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DeSantis takes action to ban transitional care for transgender youth and Medicaid recipients

The administration of Florida Governor Ron DeSantis on Thursday asked the state board regulating physicians to essentially ban transition-related care for transgender minors, according to a letter obtained by NBC News.

The state’s health department made the request hours after another state agency released a 46-page report justifying the ban on Medicaid coverage for transgender people of any age who want medical treatment. puberty blockers, hormone therapies or sex reassignment surgery.

The two-pronged effort, which ensures DeSantis can act quickly and without needing legislative approval, drew instant opposition from activists and medical professionals. They have increasingly clashed with DeSantis, a Republican, as he seeks re-election and builds a national brand as a culture warrior and potential candidate for the White House in 2024.

Leading DeSantis is Florida Surgeon General Joseph Ladapo, who oversees the health department.

In April, Ladapo issued guidelines advising against transgender treatment for minors who feel their body and gender identity are misaligned. It contradicted guidelines issued by the US Department of Health and Human Services under President Joe Biden, and transgender rights activists and 300 state medical professionals accused Florida of selecting evidence and perform incomplete searches.

In a partial response to the criticism, the Florida Agency for Health Care Administration released its report on Thursday questioning the science and safety of hormone therapies, puberty blockers and sex assignment surgery. Ladapo then asked the Florida Board of Medicine on Thursday to “establish a standard of care” that could ultimately result in doctors being banned from prescribing the therapies to transgender youth. The process could take months and it’s unclear how many people it could affect.

“While some professional organizations, such as the American Academy of Pediatrics and the Endocrine Society, recommend these treatments for ‘gender-affirming’ care, the scientific evidence supporting these complex medical interventions is extremely weak,” Ladapo wrote in his letter.

“Current standards set by many professional organizations appear to follow a preferred political ideology instead of the highest level of generally accepted medical science,” he wrote. “Florida must do more to protect children from politics-based medicine.”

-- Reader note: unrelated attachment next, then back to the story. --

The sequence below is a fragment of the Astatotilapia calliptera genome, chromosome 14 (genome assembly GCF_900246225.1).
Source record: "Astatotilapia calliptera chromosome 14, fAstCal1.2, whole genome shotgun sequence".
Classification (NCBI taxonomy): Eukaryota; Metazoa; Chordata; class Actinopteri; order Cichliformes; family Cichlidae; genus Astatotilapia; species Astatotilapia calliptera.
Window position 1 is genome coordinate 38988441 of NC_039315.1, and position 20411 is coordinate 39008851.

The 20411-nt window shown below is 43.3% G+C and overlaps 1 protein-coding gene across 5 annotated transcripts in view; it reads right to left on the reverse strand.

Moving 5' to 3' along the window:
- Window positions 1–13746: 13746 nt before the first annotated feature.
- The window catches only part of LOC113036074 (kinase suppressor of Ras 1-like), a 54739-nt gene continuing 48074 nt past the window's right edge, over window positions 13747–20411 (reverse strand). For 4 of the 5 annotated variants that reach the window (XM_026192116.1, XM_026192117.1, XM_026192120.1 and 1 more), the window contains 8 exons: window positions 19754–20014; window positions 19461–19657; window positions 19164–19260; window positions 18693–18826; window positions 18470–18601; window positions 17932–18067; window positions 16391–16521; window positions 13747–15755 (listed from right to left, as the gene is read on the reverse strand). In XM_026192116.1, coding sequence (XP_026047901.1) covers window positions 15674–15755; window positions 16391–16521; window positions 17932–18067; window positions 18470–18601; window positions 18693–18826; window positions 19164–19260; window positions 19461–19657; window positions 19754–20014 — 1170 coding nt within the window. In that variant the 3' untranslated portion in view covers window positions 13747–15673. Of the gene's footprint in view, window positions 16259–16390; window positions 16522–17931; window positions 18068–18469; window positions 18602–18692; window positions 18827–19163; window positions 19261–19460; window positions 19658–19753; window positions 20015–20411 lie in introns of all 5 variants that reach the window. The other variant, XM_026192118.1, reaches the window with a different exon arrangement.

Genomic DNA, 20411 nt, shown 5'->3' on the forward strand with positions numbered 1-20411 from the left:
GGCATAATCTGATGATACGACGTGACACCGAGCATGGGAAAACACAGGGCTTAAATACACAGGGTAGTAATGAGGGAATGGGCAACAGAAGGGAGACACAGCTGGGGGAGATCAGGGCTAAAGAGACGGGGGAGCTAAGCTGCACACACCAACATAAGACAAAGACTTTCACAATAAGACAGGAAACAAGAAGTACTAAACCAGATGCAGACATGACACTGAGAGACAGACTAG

But a host of other medical professionals, their organizations and activists have accused Ladapo and DeSantis of endangering the well-being of children who are already at increased risk of suicide.

“It is unconstitutional for the government to step in and deny young people — and especially trans youth — the necessary medical care they need,” said Gary Howell, a psychologist in Tampa who has transgender youth. and adult patients.

“It interferes with parental rights,” Howell said, drawing attention to DeSantis’ crusade for parental rights when it comes to teaching children about race, gender identity and orientation. sex in class.

Howell said doctors don’t just prescribe puberty blockers or hormones without adequate safeguards or informed consent from caring and involved parents. He said operations for children – mainly mastectomies for transgender boys – are extremely rare and only happen after multiple assessments.

The DeSantis administration notes that Sweden and Finland, which were among the first countries to engage in prescribing a wide range of transition-related care for transgender children, have now dramatically reduced their use.

But his administration went further, experts say, by also seeking to ban what is called “social gender transition therapy” – prohibiting therapists from encouraging children to change their pronouns, hair and clothes. based on their gender identity.

Republican-led states have focused on transgender issues since Biden took office in 2021 and recommitted the federal government to expanding and protecting the rights of transgender people. Biden appointed the first transgender assistant secretary of health and human services, Dr. Rachel Levine, whose office released a fact sheet promoting gender-affirming care, which Ladapo’s office criticized.